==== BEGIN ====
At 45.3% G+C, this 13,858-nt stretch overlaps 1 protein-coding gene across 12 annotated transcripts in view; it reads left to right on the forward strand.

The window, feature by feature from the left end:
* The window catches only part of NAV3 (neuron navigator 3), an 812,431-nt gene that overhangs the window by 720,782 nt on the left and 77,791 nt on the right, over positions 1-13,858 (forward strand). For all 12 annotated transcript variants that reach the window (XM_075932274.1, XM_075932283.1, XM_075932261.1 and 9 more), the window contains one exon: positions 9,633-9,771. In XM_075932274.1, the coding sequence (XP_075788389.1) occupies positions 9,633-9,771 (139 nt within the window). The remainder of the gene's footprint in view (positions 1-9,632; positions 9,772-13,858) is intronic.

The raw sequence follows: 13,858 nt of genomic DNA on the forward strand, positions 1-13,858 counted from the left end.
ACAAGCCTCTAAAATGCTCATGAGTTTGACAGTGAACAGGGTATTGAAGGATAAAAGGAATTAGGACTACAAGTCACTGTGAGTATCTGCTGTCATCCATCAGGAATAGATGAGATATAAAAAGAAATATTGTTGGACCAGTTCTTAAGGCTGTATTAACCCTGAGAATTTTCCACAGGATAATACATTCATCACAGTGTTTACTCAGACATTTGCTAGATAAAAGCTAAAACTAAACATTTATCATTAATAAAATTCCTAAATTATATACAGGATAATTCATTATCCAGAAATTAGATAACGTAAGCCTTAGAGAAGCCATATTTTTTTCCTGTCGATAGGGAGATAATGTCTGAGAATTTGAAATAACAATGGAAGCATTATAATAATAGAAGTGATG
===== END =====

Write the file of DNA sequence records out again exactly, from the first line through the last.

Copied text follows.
At 45.3% G+C, this 13,858-nt stretch overlaps 1 protein-coding gene across 12 annotated transcripts in view; it reads left to right on the forward strand.

The window, feature by feature from the left end:
* The window catches only part of NAV3 (neuron navigator 3), an 812,431-nt gene that overhangs the window by 720,782 nt on the left and 77,791 nt on the right, over positions 1-13,858 (forward strand). For all 12 annotated transcript variants that reach the window (XM_075932274.1, XM_075932283.1, XM_075932261.1 and 9 more), the window contains one exon: positions 9,633-9,771. In XM_075932274.1, the coding sequence (XP_075788389.1) occupies positions 9,633-9,771 (139 nt within the window). The remainder of the gene's footprint in view (positions 1-9,632; positions 9,772-13,858) is intronic.

The raw sequence follows: 13,858 nt of genomic DNA on the forward strand, positions 1-13,858 counted from the left end.
ACAAGCCTCTAAAATGCTCATGAGTTTGACAGTGAACAGGGTATTGAAGGATAAAAGGAATTAGGACTACAAGTCACTGTGAGTATCTGCTGTCATCCATCAGGAATAGATGAGATATAAAAAGAAATATTGTTGGACCAGTTCTTAAGGCTGTATTAACCCTGAGAATTTTCCACAGGATAATACATTCATCACAGTGTTTACTCAGACATTTGCTAGATAAAAGCTAAAACTAAACATTTATCATTAATAAAATTCCTAAATTATATACAGGATAATTCATTATCCAGAAATTAGATAACGTAAGCCTTAGAGAAGCCATATTTTTTTCCTGTCGATAGGGAGATAATGTCTGAGAATTTGAAATAACAATGGAAGCATTATAATAATAGAAGTGATG